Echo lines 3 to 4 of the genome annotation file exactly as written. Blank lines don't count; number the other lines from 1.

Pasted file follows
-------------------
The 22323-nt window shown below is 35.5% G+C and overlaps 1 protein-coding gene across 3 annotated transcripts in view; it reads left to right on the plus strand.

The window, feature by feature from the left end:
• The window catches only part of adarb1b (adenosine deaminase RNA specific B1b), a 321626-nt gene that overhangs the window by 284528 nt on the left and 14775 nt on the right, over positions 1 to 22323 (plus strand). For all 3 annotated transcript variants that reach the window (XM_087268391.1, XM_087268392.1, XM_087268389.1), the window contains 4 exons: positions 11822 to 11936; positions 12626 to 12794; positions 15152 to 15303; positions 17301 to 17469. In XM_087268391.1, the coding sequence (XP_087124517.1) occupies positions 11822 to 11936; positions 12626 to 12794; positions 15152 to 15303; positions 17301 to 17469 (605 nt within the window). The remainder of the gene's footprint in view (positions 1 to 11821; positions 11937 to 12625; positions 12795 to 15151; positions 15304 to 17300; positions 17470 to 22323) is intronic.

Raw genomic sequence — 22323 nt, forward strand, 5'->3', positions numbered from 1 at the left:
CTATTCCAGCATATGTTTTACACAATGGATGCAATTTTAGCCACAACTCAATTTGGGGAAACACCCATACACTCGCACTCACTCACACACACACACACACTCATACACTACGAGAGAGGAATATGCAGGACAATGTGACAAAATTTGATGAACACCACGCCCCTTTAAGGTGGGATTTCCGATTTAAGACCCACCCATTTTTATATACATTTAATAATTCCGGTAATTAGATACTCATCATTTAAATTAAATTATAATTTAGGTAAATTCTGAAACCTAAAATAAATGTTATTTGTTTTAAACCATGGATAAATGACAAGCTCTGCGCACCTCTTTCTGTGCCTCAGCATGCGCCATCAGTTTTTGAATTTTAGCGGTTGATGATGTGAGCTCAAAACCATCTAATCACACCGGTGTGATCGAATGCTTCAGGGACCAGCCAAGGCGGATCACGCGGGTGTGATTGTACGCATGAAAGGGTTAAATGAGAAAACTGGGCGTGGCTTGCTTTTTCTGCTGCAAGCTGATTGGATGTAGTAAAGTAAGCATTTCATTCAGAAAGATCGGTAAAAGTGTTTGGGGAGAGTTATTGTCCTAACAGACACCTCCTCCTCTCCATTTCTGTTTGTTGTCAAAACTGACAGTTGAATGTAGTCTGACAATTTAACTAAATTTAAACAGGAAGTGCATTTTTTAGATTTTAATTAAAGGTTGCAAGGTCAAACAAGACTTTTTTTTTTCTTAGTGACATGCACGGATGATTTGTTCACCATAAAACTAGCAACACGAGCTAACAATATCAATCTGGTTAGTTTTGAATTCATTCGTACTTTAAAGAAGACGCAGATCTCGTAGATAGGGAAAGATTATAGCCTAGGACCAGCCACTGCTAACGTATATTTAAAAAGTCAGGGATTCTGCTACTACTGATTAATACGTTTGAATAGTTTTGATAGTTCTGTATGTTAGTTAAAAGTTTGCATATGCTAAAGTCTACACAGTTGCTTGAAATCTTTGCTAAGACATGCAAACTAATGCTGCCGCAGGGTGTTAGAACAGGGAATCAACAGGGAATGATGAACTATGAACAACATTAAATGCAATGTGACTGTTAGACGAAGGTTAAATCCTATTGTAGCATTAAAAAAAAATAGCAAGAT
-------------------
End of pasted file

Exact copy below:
• The window catches only part of adarb1b (adenosine deaminase RNA specific B1b), a 321626-nt gene that overhangs the window by 284528 nt on the left and 14775 nt on the right, over positions 1 to 22323 (plus strand). For all 3 annotated transcript variants that reach the window (XM_087268391.1, XM_087268392.1, XM_087268389.1), the window contains 4 exons: positions 11822 to 11936; positions 12626 to 12794; positions 15152 to 15303; positions 17301 to 17469. In XM_087268391.1, the coding sequence (XP_087124517.1) occupies positions 11822 to 11936; positions 12626 to 12794; positions 15152 to 15303; positions 17301 to 17469 (605 nt within the window). The remainder of the gene's footprint in view (positions 1 to 11821; positions 11937 to 12625; positions 12795 to 15151; positions 15304 to 17300; positions 17470 to 22323) is intronic.

Raw genomic sequence — 22323 nt, forward strand, 5'->3', positions numbered from 1 at the left: